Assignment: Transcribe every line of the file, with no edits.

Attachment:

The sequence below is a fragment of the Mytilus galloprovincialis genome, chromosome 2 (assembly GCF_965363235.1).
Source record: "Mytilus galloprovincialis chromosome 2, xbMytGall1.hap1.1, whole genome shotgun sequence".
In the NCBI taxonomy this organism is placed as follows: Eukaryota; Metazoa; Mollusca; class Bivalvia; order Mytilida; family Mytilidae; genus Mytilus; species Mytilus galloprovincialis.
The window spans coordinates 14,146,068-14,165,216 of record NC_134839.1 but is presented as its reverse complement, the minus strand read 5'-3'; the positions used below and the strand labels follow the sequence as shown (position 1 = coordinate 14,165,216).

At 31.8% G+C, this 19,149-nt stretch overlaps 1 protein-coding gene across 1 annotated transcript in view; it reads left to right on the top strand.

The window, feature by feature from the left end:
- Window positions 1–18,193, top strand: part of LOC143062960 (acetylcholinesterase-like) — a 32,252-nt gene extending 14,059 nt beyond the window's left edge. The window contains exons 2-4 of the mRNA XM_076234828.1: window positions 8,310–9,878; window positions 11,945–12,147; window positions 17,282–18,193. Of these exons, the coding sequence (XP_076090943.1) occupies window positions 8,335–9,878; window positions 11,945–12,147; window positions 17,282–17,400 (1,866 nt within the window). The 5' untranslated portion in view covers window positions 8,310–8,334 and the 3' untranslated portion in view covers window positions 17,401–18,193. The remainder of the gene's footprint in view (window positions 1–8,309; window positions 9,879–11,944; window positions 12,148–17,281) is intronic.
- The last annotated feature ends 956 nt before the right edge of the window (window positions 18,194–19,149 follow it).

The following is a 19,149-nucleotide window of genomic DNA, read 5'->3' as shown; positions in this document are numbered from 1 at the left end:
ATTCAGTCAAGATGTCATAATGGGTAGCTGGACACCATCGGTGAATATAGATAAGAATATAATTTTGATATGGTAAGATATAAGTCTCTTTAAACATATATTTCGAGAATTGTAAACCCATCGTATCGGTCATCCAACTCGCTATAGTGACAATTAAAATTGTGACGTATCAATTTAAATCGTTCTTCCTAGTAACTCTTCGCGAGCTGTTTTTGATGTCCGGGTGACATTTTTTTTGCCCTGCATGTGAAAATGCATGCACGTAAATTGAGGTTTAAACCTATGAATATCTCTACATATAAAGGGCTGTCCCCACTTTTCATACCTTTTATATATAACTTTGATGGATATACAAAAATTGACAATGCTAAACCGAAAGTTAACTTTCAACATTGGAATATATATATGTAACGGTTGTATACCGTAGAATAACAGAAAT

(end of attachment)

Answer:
The sequence below is a fragment of the Mytilus galloprovincialis genome, chromosome 2 (assembly GCF_965363235.1).
Source record: "Mytilus galloprovincialis chromosome 2, xbMytGall1.hap1.1, whole genome shotgun sequence".
In the NCBI taxonomy this organism is placed as follows: Eukaryota; Metazoa; Mollusca; class Bivalvia; order Mytilida; family Mytilidae; genus Mytilus; species Mytilus galloprovincialis.
The window spans coordinates 14,146,068-14,165,216 of record NC_134839.1 but is presented as its reverse complement, the minus strand read 5'-3'; the positions used below and the strand labels follow the sequence as shown (position 1 = coordinate 14,165,216).

At 31.8% G+C, this 19,149-nt stretch overlaps 1 protein-coding gene across 1 annotated transcript in view; it reads left to right on the top strand.

The window, feature by feature from the left end:
- Window positions 1–18,193, top strand: part of LOC143062960 (acetylcholinesterase-like) — a 32,252-nt gene extending 14,059 nt beyond the window's left edge. The window contains exons 2-4 of the mRNA XM_076234828.1: window positions 8,310–9,878; window positions 11,945–12,147; window positions 17,282–18,193. Of these exons, the coding sequence (XP_076090943.1) occupies window positions 8,335–9,878; window positions 11,945–12,147; window positions 17,282–17,400 (1,866 nt within the window). The 5' untranslated portion in view covers window positions 8,310–8,334 and the 3' untranslated portion in view covers window positions 17,401–18,193. The remainder of the gene's footprint in view (window positions 1–8,309; window positions 9,879–11,944; window positions 12,148–17,281) is intronic.
- The last annotated feature ends 956 nt before the right edge of the window (window positions 18,194–19,149 follow it).

The following is a 19,149-nucleotide window of genomic DNA, read 5'->3' as shown; positions in this document are numbered from 1 at the left end:
ATTCAGTCAAGATGTCATAATGGGTAGCTGGACACCATCGGTGAATATAGATAAGAATATAATTTTGATATGGTAAGATATAAGTCTCTTTAAACATATATTTCGAGAATTGTAAACCCATCGTATCGGTCATCCAACTCGCTATAGTGACAATTAAAATTGTGACGTATCAATTTAAATCGTTCTTCCTAGTAACTCTTCGCGAGCTGTTTTTGATGTCCGGGTGACATTTTTTTTGCCCTGCATGTGAAAATGCATGCACGTAAATTGAGGTTTAAACCTATGAATATCTCTACATATAAAGGGCTGTCCCCACTTTTCATACCTTTTATATATAACTTTGATGGATATACAAAAATTGACAATGCTAAACCGAAAGTTAACTTTCAACATTGGAATATATATATGTAACGGTTGTATACCGTAGAATAACAGAAAT